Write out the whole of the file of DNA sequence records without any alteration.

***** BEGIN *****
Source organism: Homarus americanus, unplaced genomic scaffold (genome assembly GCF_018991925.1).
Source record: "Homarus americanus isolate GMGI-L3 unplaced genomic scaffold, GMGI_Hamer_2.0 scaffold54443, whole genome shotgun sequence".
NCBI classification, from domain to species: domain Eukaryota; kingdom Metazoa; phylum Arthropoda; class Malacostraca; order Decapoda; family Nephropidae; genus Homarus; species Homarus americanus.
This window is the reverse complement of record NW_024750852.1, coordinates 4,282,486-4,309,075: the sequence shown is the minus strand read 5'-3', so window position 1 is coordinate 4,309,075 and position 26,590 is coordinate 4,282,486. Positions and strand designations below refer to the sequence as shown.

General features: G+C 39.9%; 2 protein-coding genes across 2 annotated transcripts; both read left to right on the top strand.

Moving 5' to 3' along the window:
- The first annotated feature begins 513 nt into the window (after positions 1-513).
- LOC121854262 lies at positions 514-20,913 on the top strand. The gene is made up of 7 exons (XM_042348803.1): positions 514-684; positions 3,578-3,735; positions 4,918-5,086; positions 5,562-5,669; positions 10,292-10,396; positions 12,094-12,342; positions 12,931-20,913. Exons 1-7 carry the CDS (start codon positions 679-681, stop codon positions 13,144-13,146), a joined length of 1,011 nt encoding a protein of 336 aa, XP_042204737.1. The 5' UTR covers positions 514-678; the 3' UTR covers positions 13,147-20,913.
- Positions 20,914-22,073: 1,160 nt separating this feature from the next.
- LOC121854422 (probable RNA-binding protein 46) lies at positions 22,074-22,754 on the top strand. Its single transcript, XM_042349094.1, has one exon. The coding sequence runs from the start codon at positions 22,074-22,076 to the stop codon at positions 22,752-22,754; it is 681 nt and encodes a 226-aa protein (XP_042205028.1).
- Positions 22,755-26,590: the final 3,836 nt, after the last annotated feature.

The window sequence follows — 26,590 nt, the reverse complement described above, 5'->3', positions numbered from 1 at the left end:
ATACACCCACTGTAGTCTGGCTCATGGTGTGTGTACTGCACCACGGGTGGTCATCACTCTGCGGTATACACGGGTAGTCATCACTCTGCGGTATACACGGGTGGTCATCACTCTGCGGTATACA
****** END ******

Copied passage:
Source organism: Homarus americanus, unplaced genomic scaffold (genome assembly GCF_018991925.1).
Source record: "Homarus americanus isolate GMGI-L3 unplaced genomic scaffold, GMGI_Hamer_2.0 scaffold54443, whole genome shotgun sequence".
NCBI classification, from domain to species: domain Eukaryota; kingdom Metazoa; phylum Arthropoda; class Malacostraca; order Decapoda; family Nephropidae; genus Homarus; species Homarus americanus.
This window is the reverse complement of record NW_024750852.1, coordinates 4,282,486-4,309,075: the sequence shown is the minus strand read 5'-3', so window position 1 is coordinate 4,309,075 and position 26,590 is coordinate 4,282,486. Positions and strand designations below refer to the sequence as shown.

General features: G+C 39.9%; 2 protein-coding genes across 2 annotated transcripts; both read left to right on the top strand.

Moving 5' to 3' along the window:
- The first annotated feature begins 513 nt into the window (after positions 1-513).
- LOC121854262 lies at positions 514-20,913 on the top strand. The gene is made up of 7 exons (XM_042348803.1): positions 514-684; positions 3,578-3,735; positions 4,918-5,086; positions 5,562-5,669; positions 10,292-10,396; positions 12,094-12,342; positions 12,931-20,913. Exons 1-7 carry the CDS (start codon positions 679-681, stop codon positions 13,144-13,146), a joined length of 1,011 nt encoding a protein of 336 aa, XP_042204737.1. The 5' UTR covers positions 514-678; the 3' UTR covers positions 13,147-20,913.
- Positions 20,914-22,073: 1,160 nt separating this feature from the next.
- LOC121854422 (probable RNA-binding protein 46) lies at positions 22,074-22,754 on the top strand. Its single transcript, XM_042349094.1, has one exon. The coding sequence runs from the start codon at positions 22,074-22,076 to the stop codon at positions 22,752-22,754; it is 681 nt and encodes a 226-aa protein (XP_042205028.1).
- Positions 22,755-26,590: the final 3,836 nt, after the last annotated feature.

The window sequence follows — 26,590 nt, the reverse complement described above, 5'->3', positions numbered from 1 at the left end:
ATACACCCACTGTAGTCTGGCTCATGGTGTGTGTACTGCACCACGGGTGGTCATCACTCTGCGGTATACACGGGTAGTCATCACTCTGCGGTATACACGGGTGGTCATCACTCTGCGGTATACA